^ Voestalpine site in Linz
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highly dynamic proton exchange
The core of the hydrogen plant is a highly dynamic proton exchange membrane electrolyzer with a capacity of 6 Mw.

As part of the EU-funded H2FUTURE project, partners voestalpine, VERBUND, Siemens, Austrian Power Grid, K1-MET and TNO are researching into the industrial production of green hydrogen as a means of replacing fossil fuels in steel production over the long term.

Global climate goals aim to almost completely eliminate CO2 emissions by 2050. This poses challenges for industrial enterprises and energy suppliers, and demands new technological solutions in both sectors. In this context, CO2– neutral ‘green’ hydrogen is regarded as the most promising future option for facilitating the energy transition. Now the world’s largest and most advanced electrolyser has commenced production of green hydrogen at the voestalpine premises in Linz. The new plant has a capacity of over 6 megawatts, and is currently regarded as the most effective and state-of-the-art facility of its type. It will be used to test whether the technology deployed to produce green hydrogen is suitable for use on an industrial scale. Furthermore, the project, which receives EUR 18 million in EU funding, will investigate the potential to provide network services, and potentially compensate for fluctuations in the power grid.
The core of the new plant is a highly dynamic proton exchange membrane electrolyser with a capacity of 6 Mw. The plant produces 1,200m3 of hydrogen per hour.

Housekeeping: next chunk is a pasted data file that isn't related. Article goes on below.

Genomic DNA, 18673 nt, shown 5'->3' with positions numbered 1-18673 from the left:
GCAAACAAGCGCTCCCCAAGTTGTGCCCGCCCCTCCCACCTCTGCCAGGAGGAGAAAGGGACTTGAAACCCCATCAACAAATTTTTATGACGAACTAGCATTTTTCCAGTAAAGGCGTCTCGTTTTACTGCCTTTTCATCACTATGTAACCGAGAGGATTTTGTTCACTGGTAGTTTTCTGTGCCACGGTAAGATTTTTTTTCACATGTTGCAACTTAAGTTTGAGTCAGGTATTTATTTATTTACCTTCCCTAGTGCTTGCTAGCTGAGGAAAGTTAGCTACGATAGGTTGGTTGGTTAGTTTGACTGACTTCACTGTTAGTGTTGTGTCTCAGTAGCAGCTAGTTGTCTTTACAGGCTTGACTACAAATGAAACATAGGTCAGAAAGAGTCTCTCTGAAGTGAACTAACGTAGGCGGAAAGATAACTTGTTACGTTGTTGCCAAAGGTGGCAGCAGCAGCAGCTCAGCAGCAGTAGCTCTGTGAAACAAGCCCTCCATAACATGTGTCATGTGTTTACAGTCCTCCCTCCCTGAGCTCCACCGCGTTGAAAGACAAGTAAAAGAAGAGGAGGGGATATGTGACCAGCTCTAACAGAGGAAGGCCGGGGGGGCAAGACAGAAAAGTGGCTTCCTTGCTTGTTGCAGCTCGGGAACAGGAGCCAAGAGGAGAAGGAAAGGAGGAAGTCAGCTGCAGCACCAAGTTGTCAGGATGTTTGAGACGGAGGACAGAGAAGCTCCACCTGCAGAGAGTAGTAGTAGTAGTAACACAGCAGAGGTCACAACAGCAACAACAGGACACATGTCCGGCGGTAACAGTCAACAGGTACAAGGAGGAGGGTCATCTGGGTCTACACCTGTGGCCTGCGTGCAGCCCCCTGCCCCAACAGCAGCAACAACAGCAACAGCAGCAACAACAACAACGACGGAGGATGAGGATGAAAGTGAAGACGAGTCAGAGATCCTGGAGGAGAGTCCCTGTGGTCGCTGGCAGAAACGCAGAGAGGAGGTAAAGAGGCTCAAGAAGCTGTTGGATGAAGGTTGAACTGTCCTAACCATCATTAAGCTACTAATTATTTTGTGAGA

Decarbonizing steel production

voestalpine is following a consistent, long-term strategy of decarbonizing the steel production process. “We have set ourselves a clear goal of greater direct avoidance of CO2 emissions in steel manufacturing over the coming years. With the start of operations at the world’s largest hydrogen pilot plant at our site in Linz, we have taken a significant step towards driving this technological transformation,” says Herbert Eibensteiner, Chairman of the Management Board of voestalpine AG.
In light of global climate targets, voestalpine is currently investigating the practicality of a hybrid technology to bridge between the existing coke/coalbased blast furnace route and electric arc furnaces powered with green electricity partly generated using green hydrogen. If economically feasible, from today’s perspective this option would reduce the Group’s CO2 emissions by around a third sometime between 2030 and 2035. Over the long-term, voestalpine is striving to successively increase the use of green hydrogen in the steel production process, allowing the Group to reduce its CO2 emissions by over 80% by 2050.

“The most important precondition for scenario planning based on green electricity and green hydrogen is, however, sufficient quantities of renewable energy available at commercially realistic prices. This is the only way in which we can apply tomorrow’s technologies in a truly competitive manner,” Eibensteiner adds.

Hydrogen essential for climate-neutral industry

The plant produces 1,200m3 of hydrogen every hour.
The plant produces 1,200m3 of hydrogen every hour.
Decarbonizing the economic and energy system is a key challenge for the future. For that reason, industry requires new processes and novel technologies, such as using electrolysis to generate green hydrogen from renewable energies, in order to achieve the longterm climate goals.